Fresh off its installation of Janet Echelman’s mammoth aerial sculpture “As If It Were Already Here,” the Rose Kennedy Greenway Conservancy is betting heavy on the power of public art to draw crowds to the mile-and-a-half-long stretch of park, ushering in a free arts-based event series this summer as well as a new large-scale sculptural commission next month by the Korean-born artist Kyu Seok Oh.
“We’d like there not to be one major piece of public art on the Greenway but a number of them,” said the Conservancy’s executive director, Jesse Brackenbury. “It allows us to change people’s experience of the place, bring people to experience something new, challenge them, get them talking.”
The temporary exhibit, titled “Wandering Sheep,” will feature 10 of the animals installed on various platforms around Chinatown Park. Constructed of molded, handmade paper, the sculpture will be the third in Oh’s sheep series, which the Brooklyn-based artist has previously exhibited at the Dallas Art Fair and in New York’s Times Square. In Boston, the sheep will serve as the inaugural work in what the Conservancy says will be an annual rotational exhibit inspired by the animal signs of the Chinese zodiac.
“They’re made for outdoors, but they also have this really beautiful fragility,” said the Conservancy’s public art curator, Lucas Cowan, noting that 2015 is the Year of the Sheep. “This is kind of a fun curation, but it’s also deeply rooted in the community. They’re kind of jumping from platform to platform, referencing this idea of migration and this idea of moving as a population herds itself into different areas.”
Oh’s work, which will be installed the first week of June with an opening celebration at Chinatown Park on June 16, will be the third large-scale public artwork on the Greenway, joining Echelman’s recently installed aerial sculpture and Shinique Smith’s Dewey Square Park mural, “Seven Moon Junction.”
All three temporary exhibits will be highlighted in the Conservancy’s upcoming arts-based events series, INTER/SECTIONS. Organized by Cowan, the series will feature a new performance piece by Smith, artist speaker panels, and participatory projects for the public.
“It’s another way for the community to connect to the artwork,” Cowan said.
The inaugural INTER/SECTIONS event on June 19 will highlight Echelman’s work, which employs both cutting-edge engineering technologies and age-old nautical techniques. The event will feature the Brookline-based artist in conversation with Nicholas Bell, a senior curator of American craft and decorative art at the Smithsonian American Art Museum; and Mary Schneider Enriquez, an associate curator of modern and contemporary art at the Harvard Art Museums. Although the Conservancy is still working out the details, Cowan said the event will likely feature traditional knotting and lace-making demonstrations as well.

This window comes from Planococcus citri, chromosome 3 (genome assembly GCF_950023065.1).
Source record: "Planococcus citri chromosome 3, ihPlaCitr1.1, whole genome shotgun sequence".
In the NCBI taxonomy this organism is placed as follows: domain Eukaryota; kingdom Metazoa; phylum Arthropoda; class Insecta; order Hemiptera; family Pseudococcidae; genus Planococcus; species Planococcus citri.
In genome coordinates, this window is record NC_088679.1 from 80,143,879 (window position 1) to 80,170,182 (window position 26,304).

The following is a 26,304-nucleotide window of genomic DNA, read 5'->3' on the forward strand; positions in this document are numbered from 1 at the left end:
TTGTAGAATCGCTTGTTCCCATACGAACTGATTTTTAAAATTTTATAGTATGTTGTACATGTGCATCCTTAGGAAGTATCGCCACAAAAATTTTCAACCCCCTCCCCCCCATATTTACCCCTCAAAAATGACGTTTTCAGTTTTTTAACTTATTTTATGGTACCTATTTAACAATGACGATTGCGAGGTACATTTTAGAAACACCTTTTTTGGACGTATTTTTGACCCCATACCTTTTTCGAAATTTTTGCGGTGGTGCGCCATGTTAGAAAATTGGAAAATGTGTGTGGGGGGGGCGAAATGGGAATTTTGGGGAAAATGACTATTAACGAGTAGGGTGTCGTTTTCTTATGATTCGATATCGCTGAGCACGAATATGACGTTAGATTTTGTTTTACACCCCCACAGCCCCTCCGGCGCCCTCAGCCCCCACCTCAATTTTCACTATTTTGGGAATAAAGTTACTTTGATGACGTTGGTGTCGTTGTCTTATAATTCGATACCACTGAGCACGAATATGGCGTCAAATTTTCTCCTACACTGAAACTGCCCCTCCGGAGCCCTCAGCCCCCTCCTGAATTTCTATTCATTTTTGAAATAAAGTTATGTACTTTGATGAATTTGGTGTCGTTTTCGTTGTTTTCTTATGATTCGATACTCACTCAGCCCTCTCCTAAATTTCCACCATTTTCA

The series continues on July 24 with Oh in conversation about the roots of his work, which touches on themes of immigration, unpredictability, isolation, and belonging. Cowan said he’s still planning the event, but that it will likely include a papermaking and paper molding demonstration and workshop.
On Aug. 21, Smith will present “Gesture III: One Great Turning,” a performance piece related to the artist’s massive mural. Smith will also discuss her work, which draws on astrology, alchemy, and myth, with Courtney J. Martin, an assistant professor in the history of art and architecture department at Brown University.
Cowan said that the Conservancy would add new events to the series, which is funded by Bank of America and the Massachusetts Cultural Council, as other exhibits open on the Greenway.
“It fits into things we’ve been doing with public art,” said Brackenbury, noting that the Conservancy is planning new temporary exhibits later in 2015. “We’re in the business of beauty and fun. Not every piece is going to be beautiful, and not every piece is going to be fun, but it will give people a reason to come, to linger, and to come back again.”
The “Wandering Sheep” exhibit, which is funded by Forest City Enterprises and Hudson Group North America (which developed the nearby Radian building), will stand at the Chinatown site through December. Cowan curated the first installment of the annually rotating exhibition, but he said that going forward the Conservancy planned to ask artists to present zodiac-inspired ideas to a jury, which will in turn select each year’s sculpture.
“We’re all connected to this in some way or another, because we each are identified as a specific animal on the year we are born,” said Cowan. “Next year is the monkey, so God knows what we’re going to have.”